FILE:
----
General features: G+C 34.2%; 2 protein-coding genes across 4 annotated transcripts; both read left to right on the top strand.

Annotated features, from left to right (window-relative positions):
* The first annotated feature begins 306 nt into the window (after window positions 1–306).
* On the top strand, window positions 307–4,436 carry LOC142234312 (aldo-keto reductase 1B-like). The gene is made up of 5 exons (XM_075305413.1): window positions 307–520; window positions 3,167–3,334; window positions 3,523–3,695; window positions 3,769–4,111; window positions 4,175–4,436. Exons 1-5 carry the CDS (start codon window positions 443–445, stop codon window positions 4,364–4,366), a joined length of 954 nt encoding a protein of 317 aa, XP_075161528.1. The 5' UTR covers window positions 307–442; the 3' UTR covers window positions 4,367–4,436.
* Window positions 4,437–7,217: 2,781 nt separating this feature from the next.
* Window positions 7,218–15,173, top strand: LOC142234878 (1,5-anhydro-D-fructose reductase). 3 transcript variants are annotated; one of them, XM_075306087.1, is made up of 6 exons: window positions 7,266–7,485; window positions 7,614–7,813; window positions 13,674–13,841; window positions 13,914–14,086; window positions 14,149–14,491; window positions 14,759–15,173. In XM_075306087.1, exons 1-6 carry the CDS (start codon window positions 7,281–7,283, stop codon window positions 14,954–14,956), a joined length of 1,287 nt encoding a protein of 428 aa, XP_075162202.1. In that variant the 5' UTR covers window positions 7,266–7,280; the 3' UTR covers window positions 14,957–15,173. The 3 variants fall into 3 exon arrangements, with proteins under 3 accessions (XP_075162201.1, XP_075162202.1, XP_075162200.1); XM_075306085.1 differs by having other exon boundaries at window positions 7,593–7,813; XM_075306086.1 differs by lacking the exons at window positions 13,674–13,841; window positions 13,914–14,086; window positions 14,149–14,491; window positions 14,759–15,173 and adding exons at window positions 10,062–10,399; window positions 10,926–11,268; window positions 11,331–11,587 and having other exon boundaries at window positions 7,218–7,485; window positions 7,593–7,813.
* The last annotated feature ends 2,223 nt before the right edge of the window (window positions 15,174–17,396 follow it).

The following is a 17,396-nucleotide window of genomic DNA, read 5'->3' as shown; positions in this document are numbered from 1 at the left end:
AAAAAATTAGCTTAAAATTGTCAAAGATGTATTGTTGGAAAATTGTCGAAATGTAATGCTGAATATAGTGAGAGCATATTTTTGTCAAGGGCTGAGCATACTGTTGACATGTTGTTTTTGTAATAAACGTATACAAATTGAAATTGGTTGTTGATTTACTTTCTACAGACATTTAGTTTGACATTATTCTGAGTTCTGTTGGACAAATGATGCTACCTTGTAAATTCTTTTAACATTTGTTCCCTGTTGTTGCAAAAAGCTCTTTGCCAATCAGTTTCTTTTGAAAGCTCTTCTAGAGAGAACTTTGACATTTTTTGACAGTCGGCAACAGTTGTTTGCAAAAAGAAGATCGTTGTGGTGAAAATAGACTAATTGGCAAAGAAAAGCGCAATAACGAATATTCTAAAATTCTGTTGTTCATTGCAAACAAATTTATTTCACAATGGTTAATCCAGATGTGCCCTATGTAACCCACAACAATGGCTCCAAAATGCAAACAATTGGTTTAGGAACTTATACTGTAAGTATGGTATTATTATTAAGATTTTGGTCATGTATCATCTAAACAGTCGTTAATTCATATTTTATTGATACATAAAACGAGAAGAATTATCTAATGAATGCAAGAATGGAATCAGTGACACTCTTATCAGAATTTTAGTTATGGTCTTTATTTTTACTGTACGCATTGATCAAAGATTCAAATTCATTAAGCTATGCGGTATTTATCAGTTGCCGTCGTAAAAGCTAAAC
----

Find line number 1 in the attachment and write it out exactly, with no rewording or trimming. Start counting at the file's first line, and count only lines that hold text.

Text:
General features: G+C 34.2%; 2 protein-coding genes across 4 annotated transcripts; both read left to right on the top strand.